Government affairs expert Andrew Friedman offered a warning to financial advisors to prepare for a steep rise in taxes likely to take effect just one year from now.
In a just-released whitepaper, Friedman, a principal in the Washington Update and a fixture on the financial advisory lecture circuit, outlined a number of scenarios that could take place following the congressional supercommittee’s failure to meet its deficit-cutting deadline last week. Friedman also offered financial planning ideas that advisors and investors could undertake to prepare for rising taxes, in a separate interview with AdvisorOne.
Friedman’s white paper argues that the supercommittee’s failure to reach an agreement was hardly surprising in the absence of a “forcing event” that in recent times has been necessary to break the political impasse in Washington. It was the imminence of a government shutdown in April that forced a congressional deal last April and the risk of a default on the national debt that prompted the August budget agreement (under which the supercommittee was created).
But, since that August deal included automatic (“sequestration”) budget cuts if the supercommittee failed to meet its deadline, there was no forcing event strong enough to induce the parties to make decisions their core constituencies would find unacceptable at this time.
Friedman underscores just how strong a forcing event must be, noting earlier errant forecasts about a downgrade in the U.S. credit rating and ensuing severe decline in equity markets: “Both of those events happened, yet Congress did not act. I obviously underestimated Congress’s tenacity to do nothing,” he writes.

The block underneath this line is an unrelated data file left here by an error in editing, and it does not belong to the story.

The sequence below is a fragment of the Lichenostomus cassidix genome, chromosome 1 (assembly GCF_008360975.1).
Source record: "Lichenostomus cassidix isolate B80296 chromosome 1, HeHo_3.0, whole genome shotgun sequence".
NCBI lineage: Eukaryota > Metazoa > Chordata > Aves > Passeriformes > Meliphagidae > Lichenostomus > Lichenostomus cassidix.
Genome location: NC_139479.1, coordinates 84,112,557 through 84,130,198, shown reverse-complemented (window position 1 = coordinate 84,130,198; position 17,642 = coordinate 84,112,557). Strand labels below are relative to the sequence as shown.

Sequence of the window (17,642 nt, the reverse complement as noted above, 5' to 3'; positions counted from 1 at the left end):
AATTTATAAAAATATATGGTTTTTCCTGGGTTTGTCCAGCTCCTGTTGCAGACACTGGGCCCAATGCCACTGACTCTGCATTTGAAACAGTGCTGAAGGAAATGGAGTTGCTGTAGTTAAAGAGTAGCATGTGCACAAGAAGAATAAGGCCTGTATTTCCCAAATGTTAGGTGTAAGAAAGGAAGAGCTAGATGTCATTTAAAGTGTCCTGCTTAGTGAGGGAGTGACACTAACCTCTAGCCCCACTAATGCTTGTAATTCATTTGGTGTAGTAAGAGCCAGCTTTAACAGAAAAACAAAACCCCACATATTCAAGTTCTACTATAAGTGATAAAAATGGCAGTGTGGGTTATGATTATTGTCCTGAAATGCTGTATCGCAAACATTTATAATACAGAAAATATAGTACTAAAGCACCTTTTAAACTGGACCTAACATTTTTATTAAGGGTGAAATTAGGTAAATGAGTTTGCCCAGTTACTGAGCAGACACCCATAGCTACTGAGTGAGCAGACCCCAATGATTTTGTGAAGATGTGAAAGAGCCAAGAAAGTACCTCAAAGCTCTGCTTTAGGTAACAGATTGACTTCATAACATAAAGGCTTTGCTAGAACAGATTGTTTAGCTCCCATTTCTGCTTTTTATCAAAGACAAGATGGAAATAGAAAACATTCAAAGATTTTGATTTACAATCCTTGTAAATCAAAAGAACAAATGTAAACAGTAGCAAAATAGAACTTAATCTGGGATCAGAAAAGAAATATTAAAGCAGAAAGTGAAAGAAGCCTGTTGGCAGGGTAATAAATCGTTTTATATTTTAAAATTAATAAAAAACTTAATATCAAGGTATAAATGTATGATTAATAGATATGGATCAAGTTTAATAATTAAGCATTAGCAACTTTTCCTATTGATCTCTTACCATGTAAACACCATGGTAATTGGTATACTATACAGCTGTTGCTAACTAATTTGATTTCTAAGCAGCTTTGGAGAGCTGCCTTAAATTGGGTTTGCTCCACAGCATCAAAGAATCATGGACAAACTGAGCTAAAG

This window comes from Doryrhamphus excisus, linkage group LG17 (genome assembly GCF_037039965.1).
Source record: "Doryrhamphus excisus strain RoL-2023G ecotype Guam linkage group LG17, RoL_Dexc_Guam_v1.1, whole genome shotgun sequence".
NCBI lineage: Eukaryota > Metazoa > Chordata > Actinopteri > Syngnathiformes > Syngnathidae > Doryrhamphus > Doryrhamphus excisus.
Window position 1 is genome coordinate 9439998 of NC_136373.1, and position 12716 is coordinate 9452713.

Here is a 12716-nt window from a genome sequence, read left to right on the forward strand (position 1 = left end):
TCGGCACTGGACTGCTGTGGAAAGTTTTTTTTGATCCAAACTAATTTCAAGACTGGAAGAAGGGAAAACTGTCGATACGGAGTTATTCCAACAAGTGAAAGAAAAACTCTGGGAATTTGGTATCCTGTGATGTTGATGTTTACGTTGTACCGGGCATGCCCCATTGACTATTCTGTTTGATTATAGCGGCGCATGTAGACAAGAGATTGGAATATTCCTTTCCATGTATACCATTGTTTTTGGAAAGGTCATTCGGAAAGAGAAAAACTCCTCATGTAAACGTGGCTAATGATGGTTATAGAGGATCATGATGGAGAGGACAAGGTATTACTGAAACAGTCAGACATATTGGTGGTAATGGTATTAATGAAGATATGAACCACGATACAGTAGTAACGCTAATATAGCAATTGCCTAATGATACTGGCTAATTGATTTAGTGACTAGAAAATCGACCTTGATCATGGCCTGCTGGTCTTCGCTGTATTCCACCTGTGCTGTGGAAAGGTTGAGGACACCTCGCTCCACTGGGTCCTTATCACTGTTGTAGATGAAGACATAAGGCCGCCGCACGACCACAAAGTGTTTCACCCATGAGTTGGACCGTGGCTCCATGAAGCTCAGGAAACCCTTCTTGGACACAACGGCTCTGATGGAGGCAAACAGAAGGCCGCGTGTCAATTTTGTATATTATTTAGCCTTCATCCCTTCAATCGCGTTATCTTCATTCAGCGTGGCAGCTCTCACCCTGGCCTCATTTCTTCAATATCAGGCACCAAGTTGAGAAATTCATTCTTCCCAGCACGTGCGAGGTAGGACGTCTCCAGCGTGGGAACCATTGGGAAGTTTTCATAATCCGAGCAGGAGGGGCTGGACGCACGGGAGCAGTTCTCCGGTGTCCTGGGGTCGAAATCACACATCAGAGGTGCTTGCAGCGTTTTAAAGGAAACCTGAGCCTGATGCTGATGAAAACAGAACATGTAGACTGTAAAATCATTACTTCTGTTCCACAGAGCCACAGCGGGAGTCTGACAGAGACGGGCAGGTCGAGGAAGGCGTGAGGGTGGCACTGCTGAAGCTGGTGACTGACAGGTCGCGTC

Post-supercommittee, the next battle over the budget will center on three major issues that must be resolved before the end of this year. First is the payroll tax, which will return to the usual 6.2% rate if Congress does not renew a temporary reduced rate of 4.2% set to expire at year end; the president wants to further reduce the rate to 3.1%.
A provision allowing investors to move up to $100,000 from an IRA to a charity to satisfy the required minimum distribution without incurring tax, and a “doc fix” that will avoid a 30% cut in Medicare reimbursements must also be addressed in the remaining weeks of the year.
Says Friedman: “If Congress passes these measures, the lost revenue in 2012 will exceed the entire 2012 cost savings achieved from the debt limit deal that consumed Washington this summer. In other words, after all the rhetoric, drama, and focus, the deficit actually would be slated to increase in 2012.”